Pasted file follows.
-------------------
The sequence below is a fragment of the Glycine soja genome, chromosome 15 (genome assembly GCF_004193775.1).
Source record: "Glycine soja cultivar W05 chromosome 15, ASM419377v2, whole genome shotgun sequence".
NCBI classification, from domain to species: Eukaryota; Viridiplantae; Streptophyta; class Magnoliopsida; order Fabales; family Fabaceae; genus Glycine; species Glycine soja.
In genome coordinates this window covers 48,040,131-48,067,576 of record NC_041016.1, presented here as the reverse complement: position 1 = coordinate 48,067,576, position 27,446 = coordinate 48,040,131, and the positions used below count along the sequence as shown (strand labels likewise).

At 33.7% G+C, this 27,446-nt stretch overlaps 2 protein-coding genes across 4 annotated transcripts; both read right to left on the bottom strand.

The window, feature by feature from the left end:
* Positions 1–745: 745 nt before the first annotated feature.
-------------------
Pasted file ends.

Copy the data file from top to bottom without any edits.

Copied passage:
The sequence below is a fragment of the Glycine soja genome, chromosome 15 (genome assembly GCF_004193775.1).
Source record: "Glycine soja cultivar W05 chromosome 15, ASM419377v2, whole genome shotgun sequence".
NCBI classification, from domain to species: Eukaryota; Viridiplantae; Streptophyta; class Magnoliopsida; order Fabales; family Fabaceae; genus Glycine; species Glycine soja.
In genome coordinates this window covers 48,040,131-48,067,576 of record NC_041016.1, presented here as the reverse complement: position 1 = coordinate 48,067,576, position 27,446 = coordinate 48,040,131, and the positions used below count along the sequence as shown (strand labels likewise).

At 33.7% G+C, this 27,446-nt stretch overlaps 2 protein-coding genes across 4 annotated transcripts; both read right to left on the bottom strand.

The window, feature by feature from the left end:
* Positions 1–745: 745 nt before the first annotated feature.